During this time period of the latter 1700’s which was pre internet and communication was slow if there was anything at all, wine stuff was in the works all the way on the other coast as well.  The West and East coasts have very different histories so while the east coast was being colonized and vines were being planted but not working out, the west coast was having missionaries set up and vine were also being planted and having some better luck.  Franciscans produced the first wine in California in 1783 and that is the start of CA wine history.  In 1839 George Yount (the name may ring a bell, think Yountville, yes he named the place after himself like many others) landed in Napa and planted the first vines.  It took a long time for Napa to get where it is today.  Many of the people responsible for the Napa wine industry are very prominent names today.

Approaching now in the mid 1800’s we all know what happens, yes the California Gold Rush!  Wooohoooo, fun times which upped the population, gave us an economy and cities started developing.  Wine production increased simultaneously with the Gold Rush which is when the big names start emerging.  In 1849 a Hungarian man “Haraszthy” brought vines over from Europe and founded the Buena Vista winery in Sonoma.  A man by the name of Charles Krug worked for Haraszthy who parted ways to start his own winery.  Napa and Sonoma were on a an amazing streak with Beringer and Schramsburg emerging it seemed unstoppable.  Then in 1873, Phylloxera happened in Europe which is devastating to the vines often wiping out everything!  It is one of famers worst nightmares.  This drove more money and interest into the California wine market.  Phylloxera still affected the vines in CA but not quite as badly as in Europe which is how hybrids came to be which is combining of rootstocks (A plant onto which another variety is grafted) so from then on a lot of the wines we have today are grafted on American rootstock.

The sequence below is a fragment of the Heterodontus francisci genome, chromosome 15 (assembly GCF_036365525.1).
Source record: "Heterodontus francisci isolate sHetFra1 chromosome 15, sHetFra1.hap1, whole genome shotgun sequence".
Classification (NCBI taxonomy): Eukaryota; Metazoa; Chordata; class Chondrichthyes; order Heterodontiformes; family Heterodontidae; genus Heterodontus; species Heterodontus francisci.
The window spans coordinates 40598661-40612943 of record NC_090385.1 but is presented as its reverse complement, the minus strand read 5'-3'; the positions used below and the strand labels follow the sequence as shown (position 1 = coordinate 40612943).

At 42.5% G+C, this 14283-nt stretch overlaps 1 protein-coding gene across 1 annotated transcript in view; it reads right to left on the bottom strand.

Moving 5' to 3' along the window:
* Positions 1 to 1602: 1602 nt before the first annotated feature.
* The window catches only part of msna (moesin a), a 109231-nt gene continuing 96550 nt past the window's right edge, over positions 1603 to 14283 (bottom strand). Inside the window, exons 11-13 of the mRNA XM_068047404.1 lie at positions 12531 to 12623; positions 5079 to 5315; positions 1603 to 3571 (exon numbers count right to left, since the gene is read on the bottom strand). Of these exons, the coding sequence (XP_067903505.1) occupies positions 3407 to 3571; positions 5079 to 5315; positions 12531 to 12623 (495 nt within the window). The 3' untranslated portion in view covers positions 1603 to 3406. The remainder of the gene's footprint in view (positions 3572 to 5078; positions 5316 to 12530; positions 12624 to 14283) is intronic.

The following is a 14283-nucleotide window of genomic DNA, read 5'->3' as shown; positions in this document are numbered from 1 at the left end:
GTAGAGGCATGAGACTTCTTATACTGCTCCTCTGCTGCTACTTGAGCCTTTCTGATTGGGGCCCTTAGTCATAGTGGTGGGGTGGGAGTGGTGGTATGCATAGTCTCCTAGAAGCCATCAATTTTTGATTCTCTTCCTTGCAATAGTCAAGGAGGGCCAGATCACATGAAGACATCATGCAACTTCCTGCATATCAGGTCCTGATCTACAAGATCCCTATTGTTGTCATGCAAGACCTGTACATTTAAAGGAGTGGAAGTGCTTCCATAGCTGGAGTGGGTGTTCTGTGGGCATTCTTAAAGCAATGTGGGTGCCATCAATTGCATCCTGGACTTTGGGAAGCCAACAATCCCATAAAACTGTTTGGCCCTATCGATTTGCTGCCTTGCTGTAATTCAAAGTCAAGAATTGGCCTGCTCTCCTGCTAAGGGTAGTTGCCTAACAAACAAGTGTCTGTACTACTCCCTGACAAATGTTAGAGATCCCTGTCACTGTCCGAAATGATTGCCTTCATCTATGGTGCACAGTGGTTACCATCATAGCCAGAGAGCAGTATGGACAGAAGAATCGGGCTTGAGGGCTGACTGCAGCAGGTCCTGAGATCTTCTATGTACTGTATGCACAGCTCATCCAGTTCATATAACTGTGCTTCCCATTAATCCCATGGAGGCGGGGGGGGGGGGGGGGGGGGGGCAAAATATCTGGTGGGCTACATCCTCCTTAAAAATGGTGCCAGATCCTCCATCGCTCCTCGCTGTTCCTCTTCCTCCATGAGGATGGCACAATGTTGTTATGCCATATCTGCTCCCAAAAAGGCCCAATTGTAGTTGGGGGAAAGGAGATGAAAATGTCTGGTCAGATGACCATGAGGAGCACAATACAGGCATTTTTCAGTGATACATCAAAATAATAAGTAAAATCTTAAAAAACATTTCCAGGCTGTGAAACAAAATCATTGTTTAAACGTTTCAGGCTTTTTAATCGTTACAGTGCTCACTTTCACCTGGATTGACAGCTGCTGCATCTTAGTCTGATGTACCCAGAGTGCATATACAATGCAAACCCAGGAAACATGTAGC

Anyway, everything was going really well for the wine industry until Prohibition happened.  That is what put a halt on production and progress for a long time.  Some wines were drank as sacramental wines but all in all this completely crushed the wine market.  Prohibition was from 1920-1933 which was enough time for people to lose interest and momentum for the US wine world.  Cheap wines became the prominent thing and this is what seems somewhat responsible for the bad reputation wine in the US has fought to overcome for so many years.  Everyone who was making wine had to stop, people couldn’t invest, drink, learn and explore all the interesting aspects of wine and momentum was lost.  After prohibition ended, cheap wines were being produced and it wasn’t until some time later when to drive to make California competitive again.  In 1938 Tchelistcheff, a Russian wine maker trained in France started teaching people like Mondavi, Martini and Grgich on the Frnech wine making techniques that brought the learning curve back up to speed.  In the late 1960’s, these legends along with some others started making some world famous wines that forever changed the level of California wines.

After the Judgement of Paris, everything only went up from there.  Sonoma and Napa weren’t the only great wine regions in the US.  There are so many great wine regions throughout the US now it would be unfair to only name a few, but, Monterey, the coastal regions, and so many others are producing fantastic wines.  Every state in US now makes their own wine and so many countries world wide make their own wine now.  I am not saying every country or state makes wine equivalent to that of the First Growths, but it would be a shame to not drink outside the box and taste what the world has to offer.  The US has come a long way in the last 40 years and you would being doing yourself a disservice to not try some of the great wine regions of the world. Cheers.